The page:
Last week, the Centers for Disease Control and Prevention (CDC) published new data
showing that drug overdose deaths in the U.S have soared to record levels -- increasing more than 30% in 2020 and finding that this spike was driven by the prevalence of fentanyl, a lethal substance, and compounded by stressors from the COVID-19 pandemic.
According to Song for Charlie
, a national organization focused on educating young people about the dangers of fentanyl, many of these deaths occur from taking a single pill disguised as a legitimate prescription medication, but actually was counterfeit -- containing fentanyl. And young people, who often experiment with prescription pills such as Xanax and Percocet, are especially vulnerable.
We first began working with Song for Charlie earlier this year to better understand the fentanyl epidemic and identify ways we and other tech companies can help make a difference. Today they are launching
a new nationwide public awareness campaign to reach young people where they are -- on tech platforms -- and educate them about the hidden dangers of these fake prescription pills laced with fentanyl. We are grateful to partner with Song for Charlie to help inform our Snapchat community on how to protect themselves and their loved ones.
As part of this effort, our in-house news show, Good Luck America, dedicated a special episode to the fentanyl epidemic featuring an interview with Song for Charlie Founder, Ed Ternan, who tragically lost his 22-year old son Charlie after taking a fake prescription pill. You can watch the full episode below, or on our Discover content platform.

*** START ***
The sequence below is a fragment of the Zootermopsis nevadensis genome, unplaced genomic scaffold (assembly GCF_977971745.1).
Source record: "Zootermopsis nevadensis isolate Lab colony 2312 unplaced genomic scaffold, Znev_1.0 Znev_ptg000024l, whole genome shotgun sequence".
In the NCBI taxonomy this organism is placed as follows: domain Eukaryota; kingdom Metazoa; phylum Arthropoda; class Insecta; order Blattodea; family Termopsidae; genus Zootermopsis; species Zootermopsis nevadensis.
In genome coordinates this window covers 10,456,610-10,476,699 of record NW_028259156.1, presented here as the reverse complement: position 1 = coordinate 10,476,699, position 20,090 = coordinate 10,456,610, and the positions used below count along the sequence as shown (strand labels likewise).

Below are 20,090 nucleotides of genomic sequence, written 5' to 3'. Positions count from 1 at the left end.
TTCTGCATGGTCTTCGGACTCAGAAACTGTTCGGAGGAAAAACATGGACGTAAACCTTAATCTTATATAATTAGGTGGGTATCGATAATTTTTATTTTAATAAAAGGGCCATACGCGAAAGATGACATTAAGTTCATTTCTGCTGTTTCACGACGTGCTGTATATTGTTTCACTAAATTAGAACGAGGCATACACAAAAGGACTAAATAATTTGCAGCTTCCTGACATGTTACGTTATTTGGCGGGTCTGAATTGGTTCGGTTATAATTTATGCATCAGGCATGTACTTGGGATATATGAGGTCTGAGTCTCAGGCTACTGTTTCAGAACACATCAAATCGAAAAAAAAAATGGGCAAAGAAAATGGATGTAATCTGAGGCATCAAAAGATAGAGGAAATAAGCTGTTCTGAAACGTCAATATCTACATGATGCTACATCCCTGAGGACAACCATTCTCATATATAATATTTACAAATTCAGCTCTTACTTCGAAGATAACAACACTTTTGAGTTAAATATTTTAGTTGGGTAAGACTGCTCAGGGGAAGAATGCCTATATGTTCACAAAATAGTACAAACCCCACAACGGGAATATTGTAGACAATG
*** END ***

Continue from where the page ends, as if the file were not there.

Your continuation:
In addition, Snapchatters can now watch PSAs produced by Song for Charlie on our Discover platform and use a new Augmented Reality (AR) lens
that features key facts on the dangers of fentanyl. The lens also links to more information to help educate and inform their closest friends and encourages people to take the “No Random Pills” pledge. This initial launch is the first in a sustained partnership between Song for Charlie and Snap, which will include additional in-app education and public awareness initiatives.
As we work to raise awareness, we also are working to strengthen our efforts to better prevent, detect and combat drug-related activity on Snapchat. Our guidelines prohibit the sale or promotion of illegal drugs, and when we proactively detect this type of content or it is reported to us, our Trust and Safety teams take quick action.
We block drug-related terms, including slang, from usernames or being searchable on Snapchat, and regularly audit these block lists with the latest language, working closely with third-party experts. We are also constantly updating our machine learning tools for proactively identifying images, words, emojis and other likely indicators of drug-related accounts, along with other capabilities for finding and stopping drug transactions.
We are committed to continuing to do our part to help our community protect themselves and their friends, while we keep improving our capabilities for fighting drug dealers and drug-related content online.